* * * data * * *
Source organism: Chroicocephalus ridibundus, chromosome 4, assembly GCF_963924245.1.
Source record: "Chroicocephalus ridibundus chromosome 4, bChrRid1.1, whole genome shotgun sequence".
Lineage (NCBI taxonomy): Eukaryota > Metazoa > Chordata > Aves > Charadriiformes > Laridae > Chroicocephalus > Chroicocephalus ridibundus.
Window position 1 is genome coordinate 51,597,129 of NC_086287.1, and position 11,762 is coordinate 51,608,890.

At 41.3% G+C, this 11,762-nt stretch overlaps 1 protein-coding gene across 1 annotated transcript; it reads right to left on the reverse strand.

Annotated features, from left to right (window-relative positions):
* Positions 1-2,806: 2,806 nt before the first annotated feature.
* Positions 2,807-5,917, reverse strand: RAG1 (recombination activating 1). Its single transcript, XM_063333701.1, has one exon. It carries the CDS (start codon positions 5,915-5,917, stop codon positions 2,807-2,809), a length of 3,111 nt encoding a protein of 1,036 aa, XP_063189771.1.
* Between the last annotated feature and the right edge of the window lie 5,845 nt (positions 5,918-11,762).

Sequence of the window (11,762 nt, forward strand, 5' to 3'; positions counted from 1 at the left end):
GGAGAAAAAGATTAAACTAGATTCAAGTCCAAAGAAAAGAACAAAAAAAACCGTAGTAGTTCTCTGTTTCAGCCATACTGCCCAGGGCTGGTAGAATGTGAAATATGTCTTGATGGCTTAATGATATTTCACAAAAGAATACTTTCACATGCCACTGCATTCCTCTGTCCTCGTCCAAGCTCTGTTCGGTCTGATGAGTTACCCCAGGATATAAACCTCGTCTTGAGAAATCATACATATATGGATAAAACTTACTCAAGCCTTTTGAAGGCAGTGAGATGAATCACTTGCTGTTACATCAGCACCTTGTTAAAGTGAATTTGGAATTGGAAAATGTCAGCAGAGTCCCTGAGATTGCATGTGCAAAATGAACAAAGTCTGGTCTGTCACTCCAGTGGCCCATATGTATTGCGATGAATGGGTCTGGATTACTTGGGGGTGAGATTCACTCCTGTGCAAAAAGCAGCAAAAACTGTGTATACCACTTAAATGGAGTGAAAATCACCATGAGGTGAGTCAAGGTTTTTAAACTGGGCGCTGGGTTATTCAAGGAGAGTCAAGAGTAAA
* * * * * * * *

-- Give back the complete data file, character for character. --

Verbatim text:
Source organism: Chroicocephalus ridibundus, chromosome 4, assembly GCF_963924245.1.
Source record: "Chroicocephalus ridibundus chromosome 4, bChrRid1.1, whole genome shotgun sequence".
Lineage (NCBI taxonomy): Eukaryota > Metazoa > Chordata > Aves > Charadriiformes > Laridae > Chroicocephalus > Chroicocephalus ridibundus.
Window position 1 is genome coordinate 51,597,129 of NC_086287.1, and position 11,762 is coordinate 51,608,890.

At 41.3% G+C, this 11,762-nt stretch overlaps 1 protein-coding gene across 1 annotated transcript; it reads right to left on the reverse strand.

Annotated features, from left to right (window-relative positions):
* Positions 1-2,806: 2,806 nt before the first annotated feature.
* Positions 2,807-5,917, reverse strand: RAG1 (recombination activating 1). Its single transcript, XM_063333701.1, has one exon. It carries the CDS (start codon positions 5,915-5,917, stop codon positions 2,807-2,809), a length of 3,111 nt encoding a protein of 1,036 aa, XP_063189771.1.
* Between the last annotated feature and the right edge of the window lie 5,845 nt (positions 5,918-11,762).

Sequence of the window (11,762 nt, forward strand, 5' to 3'; positions counted from 1 at the left end):
GGAGAAAAAGATTAAACTAGATTCAAGTCCAAAGAAAAGAACAAAAAAAACCGTAGTAGTTCTCTGTTTCAGCCATACTGCCCAGGGCTGGTAGAATGTGAAATATGTCTTGATGGCTTAATGATATTTCACAAAAGAATACTTTCACATGCCACTGCATTCCTCTGTCCTCGTCCAAGCTCTGTTCGGTCTGATGAGTTACCCCAGGATATAAACCTCGTCTTGAGAAATCATACATATATGGATAAAACTTACTCAAGCCTTTTGAAGGCAGTGAGATGAATCACTTGCTGTTACATCAGCACCTTGTTAAAGTGAATTTGGAATTGGAAAATGTCAGCAGAGTCCCTGAGATTGCATGTGCAAAATGAACAAAGTCTGGTCTGTCACTCCAGTGGCCCATATGTATTGCGATGAATGGGTCTGGATTACTTGGGGGTGAGATTCACTCCTGTGCAAAAAGCAGCAAAAACTGTGTATACCACTTAAATGGAGTGAAAATCACCATGAGGTGAGTCAAGGTTTTTAAACTGGGCGCTGGGTTATTCAAGGAGAGTCAAGAGTAAA